Multiple Sourcing Alternatives Using Nearly Optimal Programming

Document Type



Published by Taylor & Francis, Ltd. in The Journal of Education for Business, volume 73 issue 4, 1998. Bryant users may access this article here.


Taylor & Francis Ltd.

Publication Source

The Journal of Education for Business


A linear programming (LP) model representing multiple sourcing is investigated. The LP represents the allocation of order quantity for three potential vendors. The optimal solution uses two of three vendors, with 75% of the order being supplied by the second vendor and the remaining 25% by the third. Nearly optimal programming (NOP), a form of sensitivity analysis not generally covered in management science or operations research texts, is applied to the LP model. We show that with only minor modifications to the model, a variety of new solutions can be generated that represent distinct solutions from the optimal. These distinct solutions provide the manager and the business student with alternatives, which could be useful if there are problems with specific vendors.

Managers and business people frequently have to make decisions based on the results derived from quantitative analysis. There are various methods for different applications, but linear programming (LP) historically has been of great importance. For example, in a survey of Fortune 500 companies, 85% of the firms that responded used LP (Winston, 1991). In addition, Anderson, Sweeney, & Williams (1994) reported on surveys that show that 83.8% of management science practitioners and 74% of corporate executives have used LP. Because of this emphasis on LP in the corporate world, it is an integral part of business education at the college and university level. For example, it is taught in quantitative analysis, production and operations management, actuarial operations research, and managerial and cost accounting courses.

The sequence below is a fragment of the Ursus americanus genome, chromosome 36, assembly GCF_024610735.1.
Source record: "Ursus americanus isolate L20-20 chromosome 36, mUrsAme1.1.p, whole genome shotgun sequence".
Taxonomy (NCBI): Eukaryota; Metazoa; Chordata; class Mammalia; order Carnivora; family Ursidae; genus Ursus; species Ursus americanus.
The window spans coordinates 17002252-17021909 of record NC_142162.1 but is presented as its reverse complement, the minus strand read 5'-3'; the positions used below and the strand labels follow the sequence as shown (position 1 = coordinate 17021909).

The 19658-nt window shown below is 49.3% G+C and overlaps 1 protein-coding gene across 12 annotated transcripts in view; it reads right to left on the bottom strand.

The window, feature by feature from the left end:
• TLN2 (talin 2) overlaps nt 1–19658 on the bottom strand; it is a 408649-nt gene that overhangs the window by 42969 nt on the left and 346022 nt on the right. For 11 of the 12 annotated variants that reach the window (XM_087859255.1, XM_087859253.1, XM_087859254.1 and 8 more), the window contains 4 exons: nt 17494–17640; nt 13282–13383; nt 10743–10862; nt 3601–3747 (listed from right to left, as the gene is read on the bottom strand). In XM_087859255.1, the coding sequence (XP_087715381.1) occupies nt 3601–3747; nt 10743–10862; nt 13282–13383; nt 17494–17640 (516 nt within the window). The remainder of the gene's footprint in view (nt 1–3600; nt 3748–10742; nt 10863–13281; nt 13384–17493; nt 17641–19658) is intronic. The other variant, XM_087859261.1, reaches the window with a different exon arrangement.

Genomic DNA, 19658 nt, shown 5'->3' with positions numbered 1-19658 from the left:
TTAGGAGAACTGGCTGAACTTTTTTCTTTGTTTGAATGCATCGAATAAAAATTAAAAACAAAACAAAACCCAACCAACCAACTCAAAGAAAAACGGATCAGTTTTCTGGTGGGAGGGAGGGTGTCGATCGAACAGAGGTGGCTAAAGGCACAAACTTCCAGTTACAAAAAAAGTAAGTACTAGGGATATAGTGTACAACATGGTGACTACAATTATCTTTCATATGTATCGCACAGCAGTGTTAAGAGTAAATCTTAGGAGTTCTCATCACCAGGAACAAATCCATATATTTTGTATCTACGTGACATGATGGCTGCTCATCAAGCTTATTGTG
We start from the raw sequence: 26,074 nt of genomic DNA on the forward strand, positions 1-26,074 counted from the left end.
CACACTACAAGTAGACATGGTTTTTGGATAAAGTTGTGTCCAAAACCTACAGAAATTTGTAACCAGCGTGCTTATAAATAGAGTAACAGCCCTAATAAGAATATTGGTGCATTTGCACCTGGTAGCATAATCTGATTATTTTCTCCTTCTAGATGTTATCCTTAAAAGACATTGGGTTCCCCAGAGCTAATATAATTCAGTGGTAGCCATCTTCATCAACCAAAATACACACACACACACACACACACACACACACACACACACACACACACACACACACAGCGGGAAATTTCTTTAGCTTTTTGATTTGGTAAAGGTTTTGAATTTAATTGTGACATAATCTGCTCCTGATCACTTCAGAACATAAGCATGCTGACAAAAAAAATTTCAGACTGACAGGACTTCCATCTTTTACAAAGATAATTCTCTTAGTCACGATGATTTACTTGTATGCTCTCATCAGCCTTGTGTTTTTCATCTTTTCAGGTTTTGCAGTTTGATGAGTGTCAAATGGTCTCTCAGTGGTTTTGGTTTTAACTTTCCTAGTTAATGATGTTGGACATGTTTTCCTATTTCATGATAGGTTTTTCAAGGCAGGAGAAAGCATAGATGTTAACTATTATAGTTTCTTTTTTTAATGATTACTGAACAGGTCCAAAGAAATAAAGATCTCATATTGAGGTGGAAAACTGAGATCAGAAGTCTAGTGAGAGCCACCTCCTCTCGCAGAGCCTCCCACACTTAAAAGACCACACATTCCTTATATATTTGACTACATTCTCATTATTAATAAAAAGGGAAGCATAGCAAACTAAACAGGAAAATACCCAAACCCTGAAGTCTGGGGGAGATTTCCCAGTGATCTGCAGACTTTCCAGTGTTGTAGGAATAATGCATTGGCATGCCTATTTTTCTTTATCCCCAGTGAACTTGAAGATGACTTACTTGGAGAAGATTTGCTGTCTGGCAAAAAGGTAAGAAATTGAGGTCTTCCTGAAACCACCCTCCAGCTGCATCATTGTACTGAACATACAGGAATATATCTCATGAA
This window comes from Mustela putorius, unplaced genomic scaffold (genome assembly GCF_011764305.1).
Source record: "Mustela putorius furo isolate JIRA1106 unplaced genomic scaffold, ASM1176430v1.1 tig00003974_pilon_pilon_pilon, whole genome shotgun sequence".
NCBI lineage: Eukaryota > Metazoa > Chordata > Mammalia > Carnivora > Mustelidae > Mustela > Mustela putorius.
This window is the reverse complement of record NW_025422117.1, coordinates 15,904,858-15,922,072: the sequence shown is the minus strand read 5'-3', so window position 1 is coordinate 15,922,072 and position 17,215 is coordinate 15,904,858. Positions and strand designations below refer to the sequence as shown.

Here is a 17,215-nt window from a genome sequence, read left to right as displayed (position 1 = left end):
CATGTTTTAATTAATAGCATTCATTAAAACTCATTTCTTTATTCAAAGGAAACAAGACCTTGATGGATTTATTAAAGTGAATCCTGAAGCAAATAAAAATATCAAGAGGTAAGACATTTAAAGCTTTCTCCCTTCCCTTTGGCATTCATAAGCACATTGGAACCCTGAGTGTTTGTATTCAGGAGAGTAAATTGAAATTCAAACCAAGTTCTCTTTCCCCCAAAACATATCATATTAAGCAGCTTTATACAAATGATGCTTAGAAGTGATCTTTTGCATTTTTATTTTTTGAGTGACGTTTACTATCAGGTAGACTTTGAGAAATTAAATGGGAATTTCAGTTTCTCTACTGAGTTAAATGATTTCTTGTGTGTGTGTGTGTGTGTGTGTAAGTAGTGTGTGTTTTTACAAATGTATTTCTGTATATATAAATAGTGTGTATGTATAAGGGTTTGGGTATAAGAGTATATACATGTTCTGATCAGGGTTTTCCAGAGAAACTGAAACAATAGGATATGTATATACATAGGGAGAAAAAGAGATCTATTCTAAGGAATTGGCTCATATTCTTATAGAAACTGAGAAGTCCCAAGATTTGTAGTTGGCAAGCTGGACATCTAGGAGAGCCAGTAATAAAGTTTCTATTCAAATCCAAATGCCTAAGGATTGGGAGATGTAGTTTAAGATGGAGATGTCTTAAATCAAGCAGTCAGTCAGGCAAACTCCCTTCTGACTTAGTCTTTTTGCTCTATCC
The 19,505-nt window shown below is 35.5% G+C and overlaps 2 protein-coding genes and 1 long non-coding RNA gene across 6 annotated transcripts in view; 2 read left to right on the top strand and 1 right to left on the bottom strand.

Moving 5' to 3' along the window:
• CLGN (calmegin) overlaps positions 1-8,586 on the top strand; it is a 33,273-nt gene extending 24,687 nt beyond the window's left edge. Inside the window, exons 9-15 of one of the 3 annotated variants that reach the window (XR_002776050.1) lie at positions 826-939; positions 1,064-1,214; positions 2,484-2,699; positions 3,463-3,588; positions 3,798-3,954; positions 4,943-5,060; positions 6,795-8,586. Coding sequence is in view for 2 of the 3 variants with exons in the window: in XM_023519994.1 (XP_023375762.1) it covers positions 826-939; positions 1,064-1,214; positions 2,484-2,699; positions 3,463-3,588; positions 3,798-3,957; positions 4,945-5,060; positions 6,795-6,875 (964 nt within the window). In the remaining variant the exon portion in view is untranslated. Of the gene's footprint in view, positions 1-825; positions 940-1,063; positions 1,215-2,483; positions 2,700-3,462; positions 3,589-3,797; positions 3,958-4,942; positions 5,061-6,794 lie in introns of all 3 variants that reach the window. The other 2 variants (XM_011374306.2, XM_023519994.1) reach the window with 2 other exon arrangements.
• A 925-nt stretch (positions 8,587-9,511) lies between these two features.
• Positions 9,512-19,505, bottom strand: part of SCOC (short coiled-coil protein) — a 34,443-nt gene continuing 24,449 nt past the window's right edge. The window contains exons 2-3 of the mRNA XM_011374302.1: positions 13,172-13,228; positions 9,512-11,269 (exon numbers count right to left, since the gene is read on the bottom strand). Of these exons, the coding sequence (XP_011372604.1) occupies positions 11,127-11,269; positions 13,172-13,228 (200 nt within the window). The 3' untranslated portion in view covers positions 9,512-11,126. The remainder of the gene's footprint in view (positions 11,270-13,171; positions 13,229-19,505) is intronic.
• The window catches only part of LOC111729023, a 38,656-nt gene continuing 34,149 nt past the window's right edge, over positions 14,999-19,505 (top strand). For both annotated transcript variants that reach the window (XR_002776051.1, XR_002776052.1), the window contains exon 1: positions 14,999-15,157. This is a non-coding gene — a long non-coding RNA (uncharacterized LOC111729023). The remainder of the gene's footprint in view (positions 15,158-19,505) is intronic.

Our purpose in this article is to present an underused form of sensitivity analysis in LP, called nearly optimal programming (NOP). This is a method that is not generally covered in management science or operations research texts, but that a manager could easily use, and that can generate a variety of solutions that are significantly close to the optimal solution but present distinct business options. A small straightforward example for vendor allocation demonstrates the benefit of this technique.